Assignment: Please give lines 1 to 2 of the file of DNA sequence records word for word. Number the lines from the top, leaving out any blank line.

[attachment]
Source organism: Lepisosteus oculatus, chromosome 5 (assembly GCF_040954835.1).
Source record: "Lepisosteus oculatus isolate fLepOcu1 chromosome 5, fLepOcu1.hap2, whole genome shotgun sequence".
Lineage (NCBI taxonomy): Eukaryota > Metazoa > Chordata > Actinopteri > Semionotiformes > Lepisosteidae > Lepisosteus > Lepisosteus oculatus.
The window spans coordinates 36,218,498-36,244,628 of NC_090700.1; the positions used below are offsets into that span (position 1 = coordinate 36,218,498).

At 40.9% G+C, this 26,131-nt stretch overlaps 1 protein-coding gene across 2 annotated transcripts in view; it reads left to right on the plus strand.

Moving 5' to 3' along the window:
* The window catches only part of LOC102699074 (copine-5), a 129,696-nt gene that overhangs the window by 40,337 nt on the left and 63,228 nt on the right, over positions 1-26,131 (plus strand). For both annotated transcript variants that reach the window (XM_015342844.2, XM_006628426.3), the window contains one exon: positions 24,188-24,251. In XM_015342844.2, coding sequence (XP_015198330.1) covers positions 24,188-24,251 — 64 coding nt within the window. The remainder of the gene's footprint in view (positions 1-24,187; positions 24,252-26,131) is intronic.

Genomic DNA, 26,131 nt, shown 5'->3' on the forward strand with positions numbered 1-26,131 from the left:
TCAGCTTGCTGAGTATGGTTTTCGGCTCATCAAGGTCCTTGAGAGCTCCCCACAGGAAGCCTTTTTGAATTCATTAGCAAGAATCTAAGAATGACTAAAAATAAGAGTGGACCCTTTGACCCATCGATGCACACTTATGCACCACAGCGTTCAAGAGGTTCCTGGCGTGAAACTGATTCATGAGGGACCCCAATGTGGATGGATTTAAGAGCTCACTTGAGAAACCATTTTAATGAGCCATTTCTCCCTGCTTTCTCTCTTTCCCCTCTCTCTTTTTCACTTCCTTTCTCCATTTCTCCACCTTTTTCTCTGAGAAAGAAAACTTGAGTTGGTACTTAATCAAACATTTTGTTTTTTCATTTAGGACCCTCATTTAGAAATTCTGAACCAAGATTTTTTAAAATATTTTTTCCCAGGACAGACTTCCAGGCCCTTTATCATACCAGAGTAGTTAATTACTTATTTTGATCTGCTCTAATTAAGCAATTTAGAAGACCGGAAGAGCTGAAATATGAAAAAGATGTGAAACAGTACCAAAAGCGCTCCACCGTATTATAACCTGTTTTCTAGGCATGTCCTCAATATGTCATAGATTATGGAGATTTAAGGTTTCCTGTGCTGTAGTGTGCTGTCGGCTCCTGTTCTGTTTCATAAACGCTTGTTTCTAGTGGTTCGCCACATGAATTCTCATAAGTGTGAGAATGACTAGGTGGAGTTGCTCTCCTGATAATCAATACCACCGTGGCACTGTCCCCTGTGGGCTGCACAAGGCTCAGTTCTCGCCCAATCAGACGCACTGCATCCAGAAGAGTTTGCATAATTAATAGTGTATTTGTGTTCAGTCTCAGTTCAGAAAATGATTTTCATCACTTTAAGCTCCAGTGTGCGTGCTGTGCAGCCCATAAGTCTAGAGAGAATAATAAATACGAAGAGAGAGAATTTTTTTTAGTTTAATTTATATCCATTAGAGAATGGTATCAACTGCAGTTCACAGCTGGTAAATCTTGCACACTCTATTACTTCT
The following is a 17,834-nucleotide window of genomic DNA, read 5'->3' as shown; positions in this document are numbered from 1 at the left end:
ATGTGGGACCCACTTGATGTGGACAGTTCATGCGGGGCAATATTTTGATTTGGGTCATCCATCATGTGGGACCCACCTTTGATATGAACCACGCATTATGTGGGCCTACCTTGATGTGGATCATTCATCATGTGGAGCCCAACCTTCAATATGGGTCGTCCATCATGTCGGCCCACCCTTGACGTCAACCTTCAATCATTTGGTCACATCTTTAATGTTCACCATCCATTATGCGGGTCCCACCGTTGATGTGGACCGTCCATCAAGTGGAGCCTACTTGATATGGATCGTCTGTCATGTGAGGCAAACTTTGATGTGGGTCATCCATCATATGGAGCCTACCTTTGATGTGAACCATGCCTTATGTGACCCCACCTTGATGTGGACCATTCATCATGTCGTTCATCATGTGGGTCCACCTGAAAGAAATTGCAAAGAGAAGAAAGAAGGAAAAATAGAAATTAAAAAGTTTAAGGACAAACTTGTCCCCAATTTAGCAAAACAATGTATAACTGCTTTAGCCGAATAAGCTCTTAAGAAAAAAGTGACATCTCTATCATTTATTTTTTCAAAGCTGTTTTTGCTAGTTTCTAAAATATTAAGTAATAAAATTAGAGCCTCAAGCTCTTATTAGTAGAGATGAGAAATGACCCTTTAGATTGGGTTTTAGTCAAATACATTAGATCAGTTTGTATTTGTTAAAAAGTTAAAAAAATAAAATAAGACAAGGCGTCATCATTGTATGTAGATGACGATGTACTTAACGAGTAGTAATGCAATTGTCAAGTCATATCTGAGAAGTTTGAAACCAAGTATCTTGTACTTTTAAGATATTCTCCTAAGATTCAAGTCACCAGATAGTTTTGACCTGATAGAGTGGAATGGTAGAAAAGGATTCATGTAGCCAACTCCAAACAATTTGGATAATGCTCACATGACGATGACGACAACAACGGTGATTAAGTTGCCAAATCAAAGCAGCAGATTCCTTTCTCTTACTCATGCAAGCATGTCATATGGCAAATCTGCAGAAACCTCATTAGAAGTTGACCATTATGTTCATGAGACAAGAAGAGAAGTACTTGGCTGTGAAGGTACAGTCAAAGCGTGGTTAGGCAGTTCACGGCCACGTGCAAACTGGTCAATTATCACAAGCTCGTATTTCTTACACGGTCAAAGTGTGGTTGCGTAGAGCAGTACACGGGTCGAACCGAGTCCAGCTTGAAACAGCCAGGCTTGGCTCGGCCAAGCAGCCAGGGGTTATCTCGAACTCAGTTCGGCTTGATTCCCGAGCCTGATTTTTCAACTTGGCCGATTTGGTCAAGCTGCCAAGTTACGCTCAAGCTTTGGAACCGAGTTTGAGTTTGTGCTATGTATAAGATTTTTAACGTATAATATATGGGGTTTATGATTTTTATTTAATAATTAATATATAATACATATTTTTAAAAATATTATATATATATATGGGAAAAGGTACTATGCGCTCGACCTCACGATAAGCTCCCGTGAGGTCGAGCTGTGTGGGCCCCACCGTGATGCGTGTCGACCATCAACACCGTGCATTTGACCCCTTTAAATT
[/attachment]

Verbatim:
Source organism: Lepisosteus oculatus, chromosome 5 (assembly GCF_040954835.1).
Source record: "Lepisosteus oculatus isolate fLepOcu1 chromosome 5, fLepOcu1.hap2, whole genome shotgun sequence".